Does global warming cause climate change
Syrian workers living in Jordan work on a tomato farm in Shouneh. Varying degrees of drought are hitting almost two thirds of the limited arable land across Syria, Lebanon, Jordan, the Palestinian territories, and some researchers say it’s contributing to conflict. Photograph: Muhammad Hamed/Reuters
Humans have fought over resources for millennia, so recent studies indicating a link between severe drought and the civil war in Syria shouldn’t come as a complete surprise. That said, some researchers warn we might be jumping to conclusions too quickly.
Any attempt by scholars over the past several years to link climate change with conflict has been hotly contested, and not just by climate deniers. Many respected conflict researchers believe that climate change is happening, that humans are contributing to it, and that it’s a big problem, but that focusing on it as a cause of war may be wrongheaded.
The problem is both scientific and social. “If you want to show that climate change has contributed to an increase in civil violence, then you need to control for other factors, ” explains Andrew Solow, senior scientist at the Woods Hole Oceanographic Institute in Massachusetts. “This is a fundamental scientific principle. But it is difficult to do.”
Half a dozen or so researchers have attempted to do this, and a few have come close. In 2013, Stanford researchers Sol Hsiang and Marshall Burke, for example, conducted a meta analysis of 50 studies on conflict and climate change and found that higher temperatures and extreme precipitation tend to correlate with greater incidence of conflict.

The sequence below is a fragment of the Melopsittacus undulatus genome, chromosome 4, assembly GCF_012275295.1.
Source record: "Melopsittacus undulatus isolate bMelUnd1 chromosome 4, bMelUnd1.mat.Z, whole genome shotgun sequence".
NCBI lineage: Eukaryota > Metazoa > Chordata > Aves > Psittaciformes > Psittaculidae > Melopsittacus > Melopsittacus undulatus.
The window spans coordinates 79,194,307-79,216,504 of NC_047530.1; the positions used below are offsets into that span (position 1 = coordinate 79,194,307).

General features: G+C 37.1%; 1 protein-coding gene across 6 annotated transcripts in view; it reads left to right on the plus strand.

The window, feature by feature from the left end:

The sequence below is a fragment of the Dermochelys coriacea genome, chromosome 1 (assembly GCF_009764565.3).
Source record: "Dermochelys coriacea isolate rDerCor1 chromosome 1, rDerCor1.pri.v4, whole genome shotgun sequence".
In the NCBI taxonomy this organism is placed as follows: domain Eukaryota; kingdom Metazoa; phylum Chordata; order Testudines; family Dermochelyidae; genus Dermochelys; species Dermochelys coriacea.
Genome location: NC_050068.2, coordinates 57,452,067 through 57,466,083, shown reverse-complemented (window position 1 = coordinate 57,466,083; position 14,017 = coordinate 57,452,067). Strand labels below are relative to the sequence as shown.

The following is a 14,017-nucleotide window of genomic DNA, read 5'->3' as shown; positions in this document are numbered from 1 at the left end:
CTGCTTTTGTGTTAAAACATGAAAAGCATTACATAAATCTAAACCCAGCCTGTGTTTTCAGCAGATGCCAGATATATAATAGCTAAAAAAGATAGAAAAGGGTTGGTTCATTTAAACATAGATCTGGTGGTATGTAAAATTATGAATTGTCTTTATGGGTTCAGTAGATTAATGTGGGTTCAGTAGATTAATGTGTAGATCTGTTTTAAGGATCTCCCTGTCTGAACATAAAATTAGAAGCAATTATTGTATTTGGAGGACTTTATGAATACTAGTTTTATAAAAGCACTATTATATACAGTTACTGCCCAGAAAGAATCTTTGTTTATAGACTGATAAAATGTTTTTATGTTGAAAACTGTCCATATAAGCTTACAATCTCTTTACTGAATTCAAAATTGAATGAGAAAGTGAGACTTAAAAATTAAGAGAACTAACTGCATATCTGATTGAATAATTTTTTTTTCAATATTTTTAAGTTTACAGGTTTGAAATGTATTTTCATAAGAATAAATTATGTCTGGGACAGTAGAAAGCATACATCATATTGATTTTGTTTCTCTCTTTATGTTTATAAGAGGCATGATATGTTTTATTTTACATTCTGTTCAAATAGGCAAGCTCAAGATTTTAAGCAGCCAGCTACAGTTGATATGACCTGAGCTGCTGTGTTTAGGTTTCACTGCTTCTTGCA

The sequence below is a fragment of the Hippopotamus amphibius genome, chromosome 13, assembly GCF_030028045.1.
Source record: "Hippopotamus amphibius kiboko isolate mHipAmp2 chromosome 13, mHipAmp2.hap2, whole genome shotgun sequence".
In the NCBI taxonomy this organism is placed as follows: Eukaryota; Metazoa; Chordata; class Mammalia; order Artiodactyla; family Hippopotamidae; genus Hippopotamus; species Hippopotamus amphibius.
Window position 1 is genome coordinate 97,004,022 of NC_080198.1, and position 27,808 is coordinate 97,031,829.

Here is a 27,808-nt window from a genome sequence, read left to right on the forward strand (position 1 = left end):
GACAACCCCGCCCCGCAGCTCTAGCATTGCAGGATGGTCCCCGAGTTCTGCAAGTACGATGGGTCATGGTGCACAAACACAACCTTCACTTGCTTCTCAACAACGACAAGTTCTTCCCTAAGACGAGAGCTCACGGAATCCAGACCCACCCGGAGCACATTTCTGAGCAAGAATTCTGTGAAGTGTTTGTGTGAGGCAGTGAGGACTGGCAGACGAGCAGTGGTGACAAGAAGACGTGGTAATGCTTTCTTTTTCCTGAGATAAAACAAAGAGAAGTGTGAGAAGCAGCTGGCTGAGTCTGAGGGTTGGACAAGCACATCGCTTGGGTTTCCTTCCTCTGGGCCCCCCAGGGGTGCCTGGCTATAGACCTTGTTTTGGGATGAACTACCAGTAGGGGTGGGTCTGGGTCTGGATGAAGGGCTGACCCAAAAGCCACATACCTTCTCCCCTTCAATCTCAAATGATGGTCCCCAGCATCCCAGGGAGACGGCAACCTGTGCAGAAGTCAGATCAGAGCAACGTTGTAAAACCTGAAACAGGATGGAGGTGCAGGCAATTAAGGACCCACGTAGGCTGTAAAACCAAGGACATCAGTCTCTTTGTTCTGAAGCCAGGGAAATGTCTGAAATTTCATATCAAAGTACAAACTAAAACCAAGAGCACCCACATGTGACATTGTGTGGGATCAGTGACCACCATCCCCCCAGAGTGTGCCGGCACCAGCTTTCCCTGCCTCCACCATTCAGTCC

I sometimes have the feeling that some people only care about human suffering if it can be traced to climate change.Andrew Solow
But dig into any particular case and the connection is less clear-cut. “The factors influencing civil violence can be quite complicated and vary in complicated ways from situation to situation, ” Solow says. “It’s like what [Tolstoy] said about unhappy families: they are all unhappy in different ways.”
In many cases, the researchers themselves are appropriately cautious when making any claims about the connection between climate and conflict. In a statement that accompanied Hsiang and Burke’s study, for example, Hsiang wrote: “There’s no conflict that we think should be wholly attributed to some specific climatic event. Every conflict has roots in interpersonal and intergroup relations. What we’re trying to point out is that climate is one of the critical factors [that] affect how things escalate, and if they escalate to the point of violence.”
What is climate change? Incompatibility between the definitions used by science and policy organizations is an obstacle to effective action.: An article from: Issues in Science and Technology
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